UMEM Educational Pearls

Vasopressors are used in shock-states to increase mean arterial pressure (MAP) and improve distal tissue perfusion. Additionally, some agents have effects on the heart to augment cardiac output.

Receptors that vasopressors work on include: 

  • Alpha-1: increase arterial tone (increases MAP) and venous tone to reduce venous pooling and augment cardiac preload 
  • Beta-1: increase inotropy and chronotropy on heart muscle; also increases arterial tone
  • Beta-2 and Dopamine: cause vasodilation but may actually be beneficial because this increases perfusion to cardiac, renal, and GI tissues.
  • V1: arterial vasoconstriction to increase MAP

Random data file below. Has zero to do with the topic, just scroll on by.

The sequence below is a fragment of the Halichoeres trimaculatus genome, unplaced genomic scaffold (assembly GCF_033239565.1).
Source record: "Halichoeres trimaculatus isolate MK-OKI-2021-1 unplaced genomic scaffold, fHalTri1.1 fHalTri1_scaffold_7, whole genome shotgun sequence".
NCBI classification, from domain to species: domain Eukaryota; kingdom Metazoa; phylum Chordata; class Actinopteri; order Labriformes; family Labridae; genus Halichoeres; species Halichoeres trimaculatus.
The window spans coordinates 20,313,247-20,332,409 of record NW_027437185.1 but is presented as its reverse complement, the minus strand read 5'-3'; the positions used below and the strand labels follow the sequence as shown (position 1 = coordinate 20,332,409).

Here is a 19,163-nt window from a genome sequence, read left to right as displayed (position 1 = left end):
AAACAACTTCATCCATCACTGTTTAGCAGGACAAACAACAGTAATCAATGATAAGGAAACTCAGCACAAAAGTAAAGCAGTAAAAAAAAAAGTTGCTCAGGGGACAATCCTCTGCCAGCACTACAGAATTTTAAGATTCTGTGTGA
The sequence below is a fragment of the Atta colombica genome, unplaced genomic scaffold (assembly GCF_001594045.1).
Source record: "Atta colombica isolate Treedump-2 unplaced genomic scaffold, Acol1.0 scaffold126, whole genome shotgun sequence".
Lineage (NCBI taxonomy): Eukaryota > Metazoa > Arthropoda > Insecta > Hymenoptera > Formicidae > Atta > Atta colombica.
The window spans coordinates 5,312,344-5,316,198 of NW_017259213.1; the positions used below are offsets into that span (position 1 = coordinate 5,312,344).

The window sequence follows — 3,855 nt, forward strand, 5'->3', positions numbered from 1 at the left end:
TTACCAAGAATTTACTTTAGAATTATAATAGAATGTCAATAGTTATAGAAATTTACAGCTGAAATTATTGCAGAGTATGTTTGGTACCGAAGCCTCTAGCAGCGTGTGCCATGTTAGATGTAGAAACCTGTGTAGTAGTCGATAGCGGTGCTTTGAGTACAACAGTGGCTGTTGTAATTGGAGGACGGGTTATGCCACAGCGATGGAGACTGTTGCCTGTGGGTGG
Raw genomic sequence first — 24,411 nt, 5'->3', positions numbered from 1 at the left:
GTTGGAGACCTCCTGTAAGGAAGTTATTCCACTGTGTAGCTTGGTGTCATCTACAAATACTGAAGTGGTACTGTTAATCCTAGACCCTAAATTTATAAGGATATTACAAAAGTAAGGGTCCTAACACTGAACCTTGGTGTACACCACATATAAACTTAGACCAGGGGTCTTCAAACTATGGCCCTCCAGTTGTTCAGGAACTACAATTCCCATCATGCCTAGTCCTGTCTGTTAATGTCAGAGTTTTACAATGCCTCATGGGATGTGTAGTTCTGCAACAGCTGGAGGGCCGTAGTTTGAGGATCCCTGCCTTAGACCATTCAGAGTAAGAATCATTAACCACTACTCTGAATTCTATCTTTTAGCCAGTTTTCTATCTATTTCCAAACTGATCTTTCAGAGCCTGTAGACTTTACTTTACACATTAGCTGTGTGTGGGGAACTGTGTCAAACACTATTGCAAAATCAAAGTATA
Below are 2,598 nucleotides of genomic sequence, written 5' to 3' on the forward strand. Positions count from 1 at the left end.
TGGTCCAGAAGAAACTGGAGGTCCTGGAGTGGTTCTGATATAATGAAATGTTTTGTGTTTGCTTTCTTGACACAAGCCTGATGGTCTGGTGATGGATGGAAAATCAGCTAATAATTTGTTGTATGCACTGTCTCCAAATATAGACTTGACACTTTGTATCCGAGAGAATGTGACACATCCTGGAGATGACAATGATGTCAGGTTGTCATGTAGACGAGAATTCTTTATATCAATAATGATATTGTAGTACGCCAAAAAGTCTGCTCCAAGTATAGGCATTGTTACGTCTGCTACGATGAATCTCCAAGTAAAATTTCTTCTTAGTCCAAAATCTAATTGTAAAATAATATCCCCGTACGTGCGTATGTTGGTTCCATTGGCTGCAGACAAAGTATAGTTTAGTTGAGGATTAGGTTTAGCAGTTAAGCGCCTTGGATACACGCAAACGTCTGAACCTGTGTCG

• The chart below is a summary; please note that quoted receptor effects vary depending on the source reviewed

Norepinephrine (NE): excellent vasopressor for most types of shock and recommended as a first-line agent in the Surviving Sepsis Guidelines.

  • Works on alpha-1, beta-1, and beta-2 receptors. 
  • Initial dosing 0.05 mcg/kg/min with a maximum dose often cited as 0.5 mcg/kg/min (though there is technically no maximum dose).

Epinephrine (a.k.a. Adrenaline): in several countries the first-line agent for shock (including sepsis).

  • Works similarly to NE on alpha-1, beta-1 and beta-2; it is a more potent inotrope than NE.
  • One downside is the production of lactic acid, which can sometimes lead to confusion when following serial lactates during resuscitation. 



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